In another critical area of the agricultural value chain comes companies like Agribazaar, which replicates the mandi using an online aggregation model. A farmer lists his produce and buyers like merchants, traders and corporates can place orders. Once the transaction is complete, Agribazaar picks up the produce and the payment is credited to the farmer’s bank account.
“Our app is helping local farmers go [pan India],” said Amith Agarwal, CEO and co-founder, Agribazaar. He said that in April 2020, the app facilitated the transport of over 8,000 trucks worth of produce, even from far-off places like Ladakh, Sikkim and Lakshadweep. “The response during this lockdown was encouraging,” he said. Founded in 2016, the startup has connected around 10,000 traders and processors, and over 100 farmer producer organisations with its network of over three lakh farmers across 36 states and Union territories. The app has facilitated sales of Rs14,000 crore since its inception, said Agarwal.
Agri10x partnered with the government to help farmers access their marketplace to sell their produce, like the litchi farmer in Muzaffarpur did. “We now have access to the government’s common service centres (CSCs), access points that deliver e-services to rural and remote areas in the country,” said Pankajj Ghode, founder and CEO, Agri10x. “We charge a trading fee of 6 to 10 per cent, which is equally divided among farmers and traders. The two players save a lot of cash, which would otherwise be spent on middlemen. The size of the operation itself is enormous as volumes start from 200 tonnes and go up to 1,000 tonnes.”
AgNext, a Mohali-based company set up by Taranjeet Singh, measures the quality of agricultural produce. Using its in-house Qualix platform, it helps food-processing businesses analyse the trading and safety parameters of commodities. It provides test reports over the phone within 30 seconds.
The pandemic has brought about a visible change in consumer behaviour. Safety concerns have come to the fore and consumers are reading the labels more closely. Ninjacart, a Benguluru-headquartered fresh food supply chain company, introduced “end-to-end food footprint traceability” for fruits and vegetables. “Footprint is Ninjacart’s first but significant step towards ensuring food safety,” said Thirukumaran Nagarajan, co-founder and CEO, Ninjacart. “It allows the consumer to trace the complete footprint of the products purchased from Ninjacart. For every product one buys from Ninjacart, it will tell you the farmer details, warehouses that handled the produce, the truck that carried the item to stores and more.”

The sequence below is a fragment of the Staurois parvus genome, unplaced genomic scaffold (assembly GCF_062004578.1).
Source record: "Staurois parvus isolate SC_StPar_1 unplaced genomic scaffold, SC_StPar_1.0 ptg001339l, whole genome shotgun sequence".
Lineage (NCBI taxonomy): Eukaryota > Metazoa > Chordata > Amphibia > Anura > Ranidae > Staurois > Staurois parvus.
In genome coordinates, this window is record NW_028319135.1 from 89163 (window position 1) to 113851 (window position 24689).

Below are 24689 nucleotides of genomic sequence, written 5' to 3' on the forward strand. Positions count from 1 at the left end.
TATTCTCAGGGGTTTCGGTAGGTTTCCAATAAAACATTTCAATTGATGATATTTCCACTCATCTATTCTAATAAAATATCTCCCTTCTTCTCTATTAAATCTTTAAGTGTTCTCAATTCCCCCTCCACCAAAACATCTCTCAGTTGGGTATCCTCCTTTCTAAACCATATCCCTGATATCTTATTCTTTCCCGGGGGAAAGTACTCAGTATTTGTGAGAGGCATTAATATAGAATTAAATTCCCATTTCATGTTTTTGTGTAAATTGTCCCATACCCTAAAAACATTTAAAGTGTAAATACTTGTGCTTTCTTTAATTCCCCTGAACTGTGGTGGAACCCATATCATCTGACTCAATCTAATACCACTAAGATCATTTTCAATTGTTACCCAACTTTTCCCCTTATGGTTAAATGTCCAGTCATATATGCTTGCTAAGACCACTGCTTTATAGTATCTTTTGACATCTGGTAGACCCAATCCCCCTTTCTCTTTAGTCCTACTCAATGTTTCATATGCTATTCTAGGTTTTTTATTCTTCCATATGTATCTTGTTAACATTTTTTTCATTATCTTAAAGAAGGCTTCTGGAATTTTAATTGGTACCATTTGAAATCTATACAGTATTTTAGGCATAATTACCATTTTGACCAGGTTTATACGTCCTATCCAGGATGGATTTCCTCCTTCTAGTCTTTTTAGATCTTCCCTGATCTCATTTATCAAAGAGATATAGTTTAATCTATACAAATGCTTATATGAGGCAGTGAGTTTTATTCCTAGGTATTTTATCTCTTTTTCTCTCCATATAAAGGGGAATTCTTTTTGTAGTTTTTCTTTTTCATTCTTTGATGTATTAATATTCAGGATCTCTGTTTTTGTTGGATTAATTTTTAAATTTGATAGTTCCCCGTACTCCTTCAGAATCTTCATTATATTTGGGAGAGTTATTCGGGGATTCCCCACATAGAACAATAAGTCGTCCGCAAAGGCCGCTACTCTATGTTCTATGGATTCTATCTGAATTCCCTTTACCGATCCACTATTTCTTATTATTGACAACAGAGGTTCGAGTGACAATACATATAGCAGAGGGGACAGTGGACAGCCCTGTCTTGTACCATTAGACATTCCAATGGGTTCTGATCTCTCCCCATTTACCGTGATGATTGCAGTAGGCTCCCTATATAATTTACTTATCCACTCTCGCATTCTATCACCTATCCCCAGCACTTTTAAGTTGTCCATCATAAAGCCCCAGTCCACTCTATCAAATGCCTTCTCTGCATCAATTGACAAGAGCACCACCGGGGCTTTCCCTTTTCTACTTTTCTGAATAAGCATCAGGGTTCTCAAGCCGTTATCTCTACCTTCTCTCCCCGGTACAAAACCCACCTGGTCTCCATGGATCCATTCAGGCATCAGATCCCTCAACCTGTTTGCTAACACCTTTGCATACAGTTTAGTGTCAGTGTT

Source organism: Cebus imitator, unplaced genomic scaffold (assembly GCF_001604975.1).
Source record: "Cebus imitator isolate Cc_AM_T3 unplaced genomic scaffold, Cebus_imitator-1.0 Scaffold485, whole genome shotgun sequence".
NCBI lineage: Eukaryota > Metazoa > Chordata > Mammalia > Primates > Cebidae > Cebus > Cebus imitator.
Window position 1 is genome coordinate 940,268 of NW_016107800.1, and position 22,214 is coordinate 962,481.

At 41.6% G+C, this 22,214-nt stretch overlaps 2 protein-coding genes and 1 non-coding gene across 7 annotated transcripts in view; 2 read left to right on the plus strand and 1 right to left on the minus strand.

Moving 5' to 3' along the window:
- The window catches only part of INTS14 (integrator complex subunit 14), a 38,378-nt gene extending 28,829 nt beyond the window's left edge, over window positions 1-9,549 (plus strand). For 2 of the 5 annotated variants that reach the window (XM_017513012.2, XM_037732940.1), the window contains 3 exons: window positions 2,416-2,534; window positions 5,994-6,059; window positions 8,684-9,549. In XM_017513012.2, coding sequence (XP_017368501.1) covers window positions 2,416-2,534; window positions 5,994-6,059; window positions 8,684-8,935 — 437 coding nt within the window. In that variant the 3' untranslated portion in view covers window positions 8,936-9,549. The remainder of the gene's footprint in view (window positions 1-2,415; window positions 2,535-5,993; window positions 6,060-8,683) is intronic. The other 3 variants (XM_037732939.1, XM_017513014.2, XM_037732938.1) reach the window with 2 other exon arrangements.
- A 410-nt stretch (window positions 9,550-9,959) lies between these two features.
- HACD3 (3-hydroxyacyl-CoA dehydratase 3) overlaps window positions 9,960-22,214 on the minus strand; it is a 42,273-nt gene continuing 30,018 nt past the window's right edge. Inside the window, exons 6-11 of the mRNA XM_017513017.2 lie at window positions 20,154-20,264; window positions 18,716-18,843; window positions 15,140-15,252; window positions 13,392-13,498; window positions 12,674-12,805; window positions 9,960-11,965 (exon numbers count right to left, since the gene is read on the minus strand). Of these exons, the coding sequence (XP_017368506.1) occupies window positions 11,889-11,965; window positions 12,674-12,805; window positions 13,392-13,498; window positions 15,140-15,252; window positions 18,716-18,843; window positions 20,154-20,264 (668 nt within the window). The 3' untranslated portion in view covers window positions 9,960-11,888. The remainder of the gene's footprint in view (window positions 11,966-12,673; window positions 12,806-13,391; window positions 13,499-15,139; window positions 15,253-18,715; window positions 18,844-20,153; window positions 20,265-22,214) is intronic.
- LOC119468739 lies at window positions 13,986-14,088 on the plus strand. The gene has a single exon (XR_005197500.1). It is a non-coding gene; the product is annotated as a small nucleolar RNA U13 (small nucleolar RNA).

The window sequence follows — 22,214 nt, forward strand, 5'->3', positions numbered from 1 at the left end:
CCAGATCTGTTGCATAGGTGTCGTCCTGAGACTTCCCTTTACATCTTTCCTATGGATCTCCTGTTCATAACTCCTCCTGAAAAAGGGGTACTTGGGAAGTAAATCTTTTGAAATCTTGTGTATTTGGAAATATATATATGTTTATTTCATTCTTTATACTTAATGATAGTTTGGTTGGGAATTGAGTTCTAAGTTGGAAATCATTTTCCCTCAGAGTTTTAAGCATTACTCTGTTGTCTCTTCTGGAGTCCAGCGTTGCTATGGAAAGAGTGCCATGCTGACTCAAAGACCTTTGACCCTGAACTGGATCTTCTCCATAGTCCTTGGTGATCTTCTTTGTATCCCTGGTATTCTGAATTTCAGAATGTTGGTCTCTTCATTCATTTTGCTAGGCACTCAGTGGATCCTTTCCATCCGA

Before the government’s recent reforms, each state had a different set of rules and it was hard for agritech companies to understand. “We could not expand our base outside south India as we did not know the rules,” said Jayaraman. “At some places, we had to pay extra for every kilo bought from farmers. Grains could only be sourced through APMCs (agriculture produce market committees).”
The dilution of the Essential Commodities Act is also a boost. Jayaraman explained: “There is demand for onions in the Middle East,” he said. “But we were not reliable suppliers as we could not store under the Essential Commodities Act. Now, with reforms, storage has been made possible.”
A report by Maple Capital Advisors pegged that venture capital investments in agritech startups are expected to exceed $500 million in the next two years. Pankaj Karna, managing director, Maple Capital Advisors, said: “The golden age of Indian agriculture may well have just begun, backed by unparalleled digital access to farmers, overarching reforms and government support.”